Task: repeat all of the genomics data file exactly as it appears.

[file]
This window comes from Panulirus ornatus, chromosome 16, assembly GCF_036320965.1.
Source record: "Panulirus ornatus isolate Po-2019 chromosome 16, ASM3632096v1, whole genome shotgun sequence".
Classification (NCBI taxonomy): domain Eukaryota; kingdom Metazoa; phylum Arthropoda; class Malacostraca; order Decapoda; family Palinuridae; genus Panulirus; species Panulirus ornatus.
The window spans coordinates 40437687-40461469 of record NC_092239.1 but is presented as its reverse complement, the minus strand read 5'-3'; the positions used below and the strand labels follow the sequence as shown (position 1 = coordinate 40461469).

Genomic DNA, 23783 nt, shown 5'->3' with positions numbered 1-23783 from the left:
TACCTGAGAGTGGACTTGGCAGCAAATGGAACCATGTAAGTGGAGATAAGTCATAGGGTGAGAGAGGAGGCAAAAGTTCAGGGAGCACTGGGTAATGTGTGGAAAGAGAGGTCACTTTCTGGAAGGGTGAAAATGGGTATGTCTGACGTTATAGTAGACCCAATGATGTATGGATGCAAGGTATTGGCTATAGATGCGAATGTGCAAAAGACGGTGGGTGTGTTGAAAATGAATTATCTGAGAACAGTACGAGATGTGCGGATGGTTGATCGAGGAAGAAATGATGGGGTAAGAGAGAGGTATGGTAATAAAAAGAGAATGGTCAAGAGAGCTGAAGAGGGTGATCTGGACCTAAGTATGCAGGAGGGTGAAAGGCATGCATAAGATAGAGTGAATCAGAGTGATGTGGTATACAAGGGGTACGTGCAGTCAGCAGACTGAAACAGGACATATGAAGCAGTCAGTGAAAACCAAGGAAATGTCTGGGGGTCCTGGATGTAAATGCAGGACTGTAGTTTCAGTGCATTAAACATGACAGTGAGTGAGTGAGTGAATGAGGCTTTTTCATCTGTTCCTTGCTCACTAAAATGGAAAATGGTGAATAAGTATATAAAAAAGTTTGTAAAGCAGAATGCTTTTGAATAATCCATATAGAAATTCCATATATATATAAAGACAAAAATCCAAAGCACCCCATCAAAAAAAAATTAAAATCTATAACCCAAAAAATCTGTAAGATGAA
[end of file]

This window comes from Panulirus ornatus, chromosome 16, assembly GCF_036320965.1.
Source record: "Panulirus ornatus isolate Po-2019 chromosome 16, ASM3632096v1, whole genome shotgun sequence".
Classification (NCBI taxonomy): domain Eukaryota; kingdom Metazoa; phylum Arthropoda; class Malacostraca; order Decapoda; family Palinuridae; genus Panulirus; species Panulirus ornatus.
The window spans coordinates 40437687-40461469 of record NC_092239.1 but is presented as its reverse complement, the minus strand read 5'-3'; the positions used below and the strand labels follow the sequence as shown (position 1 = coordinate 40461469).

Genomic DNA, 23783 nt, shown 5'->3' with positions numbered 1-23783 from the left:
TACCTGAGAGTGGACTTGGCAGCAAATGGAACCATGTAAGTGGAGATAAGTCATAGGGTGAGAGAGGAGGCAAAAGTTCAGGGAGCACTGGGTAATGTGTGGAAAGAGAGGTCACTTTCTGGAAGGGTGAAAATGGGTATGTCTGACGTTATAGTAGACCCAATGATGTATGGATGCAAGGTATTGGCTATAGATGCGAATGTGCAAAAGACGGTGGGTGTGTTGAAAATGAATTATCTGAGAACAGTACGAGATGTGCGGATGGTTGATCGAGGAAGAAATGATGGGGTAAGAGAGAGGTATGGTAATAAAAAGAGAATGGTCAAGAGAGCTGAAGAGGGTGATCTGGACCTAAGTATGCAGGAGGGTGAAAGGCATGCATAAGATAGAGTGAATCAGAGTGATGTGGTATACAAGGGGTACGTGCAGTCAGCAGACTGAAACAGGACATATGAAGCAGTCAGTGAAAACCAAGGAAATGTCTGGGGGTCCTGGATGTAAATGCAGGACTGTAGTTTCAGTGCATTAAACATGACAGTGAGTGAGTGAGTGAATGAGGCTTTTTCATCTGTTCCTTGCTCACTAAAATGGAAAATGGTGAATAAGTATATAAAAAAGTTTGTAAAGCAGAATGCTTTTGAATAATCCATATAGAAATTCCATATATATATAAAGACAAAAATCCAAAGCACCCCATCAAAAAAAAATTAAAATCTATAACCCAAAAAATCTGTAAGATGAA